Of course, Kenny still keeps an eye on his analytics, focusing on metrics such as:
- View-to-reach ratio: The number of people that watched a particular video compared to how many people it reached in the feed
- Reach-to-engagement ratio: The number of people that the post reached compared to how many people engaged with it
- Lost followers: The number of followers lost after a specific post
- Non-follower likes: How many people that aren’t following the account liked a post
- Average Stories views: How many people watched the first “slide” of a Stories series
- Average Stories completion rate: The number of people that watched the last Stories frame compared to the number of people that watched the first Stories frame
The metrics that matter to Turn Studio might be much different than the metrics that are important to your brand. It’s important to understand which data points move the needle and to focus on improving those incrementally over time.
“Instagram forces me to take myself and my business more seriously. Sure, Instagram is a highly-curated version of our lives, but also a tool for personal growth. Instagram makes me do my best work. It keeps artists and influencers accountable.”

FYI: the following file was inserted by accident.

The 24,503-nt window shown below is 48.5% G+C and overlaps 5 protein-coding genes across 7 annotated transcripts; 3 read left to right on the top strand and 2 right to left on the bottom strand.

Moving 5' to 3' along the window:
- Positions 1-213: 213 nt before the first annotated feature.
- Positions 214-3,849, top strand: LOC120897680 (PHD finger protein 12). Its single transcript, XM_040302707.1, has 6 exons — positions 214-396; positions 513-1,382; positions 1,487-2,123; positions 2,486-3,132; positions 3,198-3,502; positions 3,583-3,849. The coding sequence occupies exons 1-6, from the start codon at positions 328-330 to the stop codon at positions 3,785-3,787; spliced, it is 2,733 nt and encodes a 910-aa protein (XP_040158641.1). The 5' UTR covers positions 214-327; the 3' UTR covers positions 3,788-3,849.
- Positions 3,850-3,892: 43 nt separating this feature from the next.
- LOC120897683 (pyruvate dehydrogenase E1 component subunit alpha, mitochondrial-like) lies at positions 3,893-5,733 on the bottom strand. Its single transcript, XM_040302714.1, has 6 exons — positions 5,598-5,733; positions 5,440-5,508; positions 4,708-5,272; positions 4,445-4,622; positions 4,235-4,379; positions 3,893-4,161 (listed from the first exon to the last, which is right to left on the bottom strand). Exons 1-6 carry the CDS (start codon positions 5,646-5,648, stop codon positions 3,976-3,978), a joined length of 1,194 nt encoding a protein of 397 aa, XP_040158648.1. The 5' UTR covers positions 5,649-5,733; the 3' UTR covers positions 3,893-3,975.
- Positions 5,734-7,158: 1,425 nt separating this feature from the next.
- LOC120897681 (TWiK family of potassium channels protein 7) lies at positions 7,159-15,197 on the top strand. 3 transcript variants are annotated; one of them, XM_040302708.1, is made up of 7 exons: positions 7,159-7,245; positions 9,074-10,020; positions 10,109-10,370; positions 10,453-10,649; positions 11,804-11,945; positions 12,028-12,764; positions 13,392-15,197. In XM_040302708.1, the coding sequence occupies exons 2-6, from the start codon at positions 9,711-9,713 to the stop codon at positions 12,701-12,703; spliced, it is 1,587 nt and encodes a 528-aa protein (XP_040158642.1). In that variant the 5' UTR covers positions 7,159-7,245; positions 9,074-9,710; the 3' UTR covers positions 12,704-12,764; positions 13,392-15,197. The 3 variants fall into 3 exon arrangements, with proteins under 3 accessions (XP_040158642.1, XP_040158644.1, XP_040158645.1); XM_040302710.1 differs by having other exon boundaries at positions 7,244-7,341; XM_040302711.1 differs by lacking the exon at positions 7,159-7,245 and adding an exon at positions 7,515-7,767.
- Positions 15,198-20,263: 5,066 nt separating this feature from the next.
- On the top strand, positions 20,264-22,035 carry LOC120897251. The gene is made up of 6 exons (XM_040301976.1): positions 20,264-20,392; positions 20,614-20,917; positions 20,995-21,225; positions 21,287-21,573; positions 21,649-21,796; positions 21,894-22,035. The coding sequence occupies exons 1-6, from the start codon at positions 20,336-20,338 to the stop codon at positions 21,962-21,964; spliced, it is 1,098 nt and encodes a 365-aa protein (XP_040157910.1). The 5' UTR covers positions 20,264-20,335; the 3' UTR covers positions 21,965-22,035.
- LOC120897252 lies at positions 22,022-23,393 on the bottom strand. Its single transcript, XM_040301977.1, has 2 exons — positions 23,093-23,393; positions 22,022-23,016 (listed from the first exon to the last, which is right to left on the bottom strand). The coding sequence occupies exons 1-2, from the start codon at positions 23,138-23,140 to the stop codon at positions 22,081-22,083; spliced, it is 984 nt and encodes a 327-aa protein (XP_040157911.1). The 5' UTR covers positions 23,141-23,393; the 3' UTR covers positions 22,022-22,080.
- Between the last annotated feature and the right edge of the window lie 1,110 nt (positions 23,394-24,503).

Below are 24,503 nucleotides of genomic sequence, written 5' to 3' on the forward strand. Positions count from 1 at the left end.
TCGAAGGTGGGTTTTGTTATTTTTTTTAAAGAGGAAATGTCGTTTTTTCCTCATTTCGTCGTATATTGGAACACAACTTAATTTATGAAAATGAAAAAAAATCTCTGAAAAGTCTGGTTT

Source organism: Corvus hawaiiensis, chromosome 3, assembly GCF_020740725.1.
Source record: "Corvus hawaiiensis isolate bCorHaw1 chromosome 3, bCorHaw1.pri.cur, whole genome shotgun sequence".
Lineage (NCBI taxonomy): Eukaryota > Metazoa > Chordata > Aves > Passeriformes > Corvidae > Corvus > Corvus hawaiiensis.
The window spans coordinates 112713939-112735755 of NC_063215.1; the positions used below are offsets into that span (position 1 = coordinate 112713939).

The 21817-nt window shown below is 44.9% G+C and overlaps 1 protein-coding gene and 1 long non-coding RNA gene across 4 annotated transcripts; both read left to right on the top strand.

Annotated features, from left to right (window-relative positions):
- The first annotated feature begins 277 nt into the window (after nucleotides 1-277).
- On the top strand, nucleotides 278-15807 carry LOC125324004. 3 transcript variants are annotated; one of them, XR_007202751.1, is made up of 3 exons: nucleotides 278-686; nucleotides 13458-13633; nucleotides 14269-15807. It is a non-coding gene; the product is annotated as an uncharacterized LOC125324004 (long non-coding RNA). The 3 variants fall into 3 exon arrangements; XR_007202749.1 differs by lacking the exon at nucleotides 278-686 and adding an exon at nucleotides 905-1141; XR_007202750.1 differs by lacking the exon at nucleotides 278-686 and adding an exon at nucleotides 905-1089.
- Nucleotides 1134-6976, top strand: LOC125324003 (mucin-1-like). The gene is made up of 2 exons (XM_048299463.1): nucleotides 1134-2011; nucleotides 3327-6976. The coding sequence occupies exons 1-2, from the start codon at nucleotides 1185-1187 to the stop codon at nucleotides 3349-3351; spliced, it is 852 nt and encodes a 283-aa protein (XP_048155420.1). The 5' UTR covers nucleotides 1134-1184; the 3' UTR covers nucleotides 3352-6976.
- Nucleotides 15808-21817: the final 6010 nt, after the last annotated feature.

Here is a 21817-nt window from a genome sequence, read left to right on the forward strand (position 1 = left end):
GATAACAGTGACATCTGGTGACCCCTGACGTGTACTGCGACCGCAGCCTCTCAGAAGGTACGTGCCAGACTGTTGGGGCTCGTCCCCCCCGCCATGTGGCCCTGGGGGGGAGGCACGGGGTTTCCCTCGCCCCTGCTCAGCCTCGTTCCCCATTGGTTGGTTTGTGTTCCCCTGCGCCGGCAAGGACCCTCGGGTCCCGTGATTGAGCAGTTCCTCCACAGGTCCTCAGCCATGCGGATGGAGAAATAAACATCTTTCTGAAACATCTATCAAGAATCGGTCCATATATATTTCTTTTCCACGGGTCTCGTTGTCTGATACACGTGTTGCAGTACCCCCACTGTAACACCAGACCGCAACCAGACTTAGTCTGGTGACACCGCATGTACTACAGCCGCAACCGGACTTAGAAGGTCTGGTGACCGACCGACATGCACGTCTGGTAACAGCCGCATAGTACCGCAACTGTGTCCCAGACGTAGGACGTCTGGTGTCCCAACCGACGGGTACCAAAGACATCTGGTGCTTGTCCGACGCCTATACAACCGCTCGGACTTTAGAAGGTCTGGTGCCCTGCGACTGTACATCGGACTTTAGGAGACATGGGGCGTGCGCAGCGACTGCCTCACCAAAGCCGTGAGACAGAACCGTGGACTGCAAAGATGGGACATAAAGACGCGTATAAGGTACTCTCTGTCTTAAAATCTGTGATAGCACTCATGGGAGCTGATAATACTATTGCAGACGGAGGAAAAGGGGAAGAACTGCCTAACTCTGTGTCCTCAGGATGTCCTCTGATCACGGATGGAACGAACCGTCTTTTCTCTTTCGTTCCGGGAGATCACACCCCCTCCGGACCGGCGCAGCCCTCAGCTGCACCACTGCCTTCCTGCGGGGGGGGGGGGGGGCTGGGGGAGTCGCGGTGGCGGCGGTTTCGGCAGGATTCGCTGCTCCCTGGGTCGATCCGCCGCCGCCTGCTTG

Make your own luck
“The best post I’ve ever created was picked up by Design Milk and now has more than 108,000 views on Instagram. I believe it was successful because of the post timing (Sunday morning) as well as the fact that I used very specific hashtags to make the video more discoverable. Plus, it’s one of my better videos, which always helps.”
Getting picked up by Design Milk helped to take an already successful post to an entirely new level.
But if Turn Studio hadn’t focused on creating consistently great content or implemented the growth tactics discussed above, the opportunity would have never presented itself in the first place.
You have to make your own luck.
“A majority of my audience wants to know how I’m doing something in particular with pottery. And so that’s what I focus on — creating awe-inspiring content that sparks people’s imaginations. If I can do that, I know the rest will work out.” — Kenny Sing, Founder and CEO, Turn Studio
Want more posts like this? We write stories of businesses doing great stuff on social media, the latest social media experiments to try, and news and trends that’ll help you succeed on social media. Subscribe here →
This article was first published on the Buffer Resources Hub on February 5, 2019.